Wednesday, October 13, 2010

Bowie News and Views: Bowie Star Editor Ken Sain

This week's episode of Bowie News and Views is now on YouTube in two parts. John Rouse and Burt Oliver chat with editor Ken Sain who is responsible for the Bowie Star as well as the Landover, Lanham, Largo and New Carrollton Gazettes.

Ken Sain talks about the Washington Post's commitment to community news. Community news is a profitable business, and the Post invested over $20 million in a new headquarters in Laurel, $25 million in a new press and millions of dollars in a new content management software package.

Although Bowie residents receive the print edition of the Bowie Star weekly, Sain considers the paper to be a daily news organization with frequent updates to the Gazette website. The website received 1.8 million page views and 300,000 unique visitors last month that Sain attributes to the paper's election coverage. Despite the importance of the web for up-to-date news, the weekly print edition continues to provide the majority of the revenue for the paper.

Sain acknowledged that the launch of Bowie Patch has created competition for real time Bowie news, but Sain said that he doesn't focus on being the first to publish a story. Sain said that it is important for the Bowie Star to stay true to its mission of providing the best and most comprehensive coverage of Bowie. "Our mission is not to be Bowie Patch and get the first story up," Sain declares. That answer may be technically true, but I have no doubt that Sain wants to provide the best and most comprehensive coverage AND get the scoops. The Gazette was the first of the Bowie media outlets to post a story last Saturday morning about the murder outside West Bowie Village Hall, and I have no doubt that the paper responded more quickly than it would have on a past weekend day before Bowie Patch was launched.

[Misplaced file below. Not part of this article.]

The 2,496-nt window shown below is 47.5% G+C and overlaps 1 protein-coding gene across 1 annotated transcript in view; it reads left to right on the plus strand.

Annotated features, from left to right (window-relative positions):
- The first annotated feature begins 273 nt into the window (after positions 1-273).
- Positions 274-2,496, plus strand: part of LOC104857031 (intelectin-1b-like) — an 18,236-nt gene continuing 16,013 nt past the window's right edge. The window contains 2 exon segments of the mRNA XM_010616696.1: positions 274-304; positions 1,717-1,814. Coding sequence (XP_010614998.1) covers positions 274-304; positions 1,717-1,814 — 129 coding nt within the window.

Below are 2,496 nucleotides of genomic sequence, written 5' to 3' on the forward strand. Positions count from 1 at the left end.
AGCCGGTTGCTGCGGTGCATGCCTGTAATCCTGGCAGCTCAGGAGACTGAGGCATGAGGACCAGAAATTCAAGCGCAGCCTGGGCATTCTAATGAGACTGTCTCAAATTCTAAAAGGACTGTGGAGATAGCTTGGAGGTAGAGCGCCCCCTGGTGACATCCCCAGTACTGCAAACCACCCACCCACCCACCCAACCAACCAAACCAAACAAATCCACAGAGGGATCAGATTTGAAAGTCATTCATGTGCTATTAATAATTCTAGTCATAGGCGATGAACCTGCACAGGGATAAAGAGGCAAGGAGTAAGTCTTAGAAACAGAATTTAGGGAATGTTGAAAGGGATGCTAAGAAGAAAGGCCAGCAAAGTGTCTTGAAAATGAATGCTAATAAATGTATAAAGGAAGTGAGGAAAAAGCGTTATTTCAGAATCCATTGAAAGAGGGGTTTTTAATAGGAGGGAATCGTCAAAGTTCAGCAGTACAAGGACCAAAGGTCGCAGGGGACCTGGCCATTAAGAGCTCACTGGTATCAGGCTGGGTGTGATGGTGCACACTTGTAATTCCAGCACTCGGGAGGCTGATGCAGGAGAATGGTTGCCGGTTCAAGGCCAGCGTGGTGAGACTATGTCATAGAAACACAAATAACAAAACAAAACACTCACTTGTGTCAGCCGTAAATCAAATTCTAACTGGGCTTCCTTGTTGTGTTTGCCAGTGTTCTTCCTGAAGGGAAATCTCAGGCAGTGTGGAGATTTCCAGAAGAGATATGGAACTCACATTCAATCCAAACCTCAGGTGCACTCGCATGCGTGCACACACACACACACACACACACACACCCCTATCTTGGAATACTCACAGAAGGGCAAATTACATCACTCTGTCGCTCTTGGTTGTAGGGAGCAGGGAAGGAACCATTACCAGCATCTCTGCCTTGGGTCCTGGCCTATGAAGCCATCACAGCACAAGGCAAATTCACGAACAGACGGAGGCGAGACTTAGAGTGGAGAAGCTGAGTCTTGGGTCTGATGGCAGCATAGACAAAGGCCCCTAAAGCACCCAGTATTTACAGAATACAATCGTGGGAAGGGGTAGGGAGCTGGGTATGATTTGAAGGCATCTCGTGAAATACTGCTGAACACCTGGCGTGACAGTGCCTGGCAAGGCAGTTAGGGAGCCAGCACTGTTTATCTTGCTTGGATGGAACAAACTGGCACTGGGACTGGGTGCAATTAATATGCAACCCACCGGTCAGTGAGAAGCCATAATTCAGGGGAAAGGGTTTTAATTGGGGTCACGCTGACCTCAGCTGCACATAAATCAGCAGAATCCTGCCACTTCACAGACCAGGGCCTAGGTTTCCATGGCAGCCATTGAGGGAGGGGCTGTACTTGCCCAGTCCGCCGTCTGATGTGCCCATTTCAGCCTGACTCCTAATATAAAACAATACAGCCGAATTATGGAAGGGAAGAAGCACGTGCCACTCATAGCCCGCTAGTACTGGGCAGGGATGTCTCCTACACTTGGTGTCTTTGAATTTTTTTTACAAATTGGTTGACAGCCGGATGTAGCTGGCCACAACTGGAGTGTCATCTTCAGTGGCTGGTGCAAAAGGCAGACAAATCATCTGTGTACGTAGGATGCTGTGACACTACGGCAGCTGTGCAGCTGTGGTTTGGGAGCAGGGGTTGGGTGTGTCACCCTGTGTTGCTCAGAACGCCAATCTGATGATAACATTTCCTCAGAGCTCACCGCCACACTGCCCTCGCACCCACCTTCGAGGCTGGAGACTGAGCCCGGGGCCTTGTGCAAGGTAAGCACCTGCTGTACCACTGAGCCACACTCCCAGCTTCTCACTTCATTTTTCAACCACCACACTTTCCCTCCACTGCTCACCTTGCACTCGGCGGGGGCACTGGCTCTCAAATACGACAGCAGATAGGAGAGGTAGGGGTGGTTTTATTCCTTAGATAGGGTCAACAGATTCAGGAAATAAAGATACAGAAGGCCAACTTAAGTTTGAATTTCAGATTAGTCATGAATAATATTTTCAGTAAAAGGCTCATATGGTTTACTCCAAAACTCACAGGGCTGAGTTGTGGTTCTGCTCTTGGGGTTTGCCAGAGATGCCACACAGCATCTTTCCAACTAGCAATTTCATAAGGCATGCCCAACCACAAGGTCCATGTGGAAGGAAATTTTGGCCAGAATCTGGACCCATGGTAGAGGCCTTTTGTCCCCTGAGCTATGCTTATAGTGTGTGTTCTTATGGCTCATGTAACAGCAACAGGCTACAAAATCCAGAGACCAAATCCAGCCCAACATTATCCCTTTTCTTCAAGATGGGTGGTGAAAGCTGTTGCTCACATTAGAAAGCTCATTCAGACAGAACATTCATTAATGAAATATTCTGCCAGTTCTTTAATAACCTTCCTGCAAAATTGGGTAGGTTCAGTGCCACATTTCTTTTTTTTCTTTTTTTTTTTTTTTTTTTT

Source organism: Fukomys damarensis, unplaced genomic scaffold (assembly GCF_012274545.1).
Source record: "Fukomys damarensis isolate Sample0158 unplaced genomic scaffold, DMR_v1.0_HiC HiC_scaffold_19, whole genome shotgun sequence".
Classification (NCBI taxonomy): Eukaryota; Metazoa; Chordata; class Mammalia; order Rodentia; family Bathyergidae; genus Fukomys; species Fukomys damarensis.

Sain revealed that he has had a discussion with Bowie Communications Coordinator Una Cooper about having the local media organizations coach the city to more efficiently provide information to the local media outlets, and Sain suggested that it would be helpful for the city to create a public information officer position.

Click here to see the entire Bowie News and Views YouTube collection, and click here to see the entire set of Bowie cable television YouTube videos.


  1. About the post's coverage of pg county-mr Rouse made the comment that their coverage of pg county is inadequate, but it seems that the majority of news outlets fail to report on the GOOD things that happen. The larger, the worse they are about it. Did you know a local PG county police officer was awarded the state of Maryland "law enforcement officer of the year" award from the VFW? no. nobody reported on it. Heck, i wouldn't have known about the oktoberfest this past weekend at the farmer's market if it hadn't been for the bowie patch. Where was that reporting before 2 months ago when they came along?

    I think part of the problem is accessibility. The bowie blade comes out once a week, and while fairly comprehensive in terms of Bowie coverage, the website is terrible. I don't think it's updated but once a week, when the paper is published. The post, well, it's the post and won't publish a word unless something bad happens here. The bowie star isn't too bad, because they are better about updating their website, but again, they don't seen to be as comprehensive..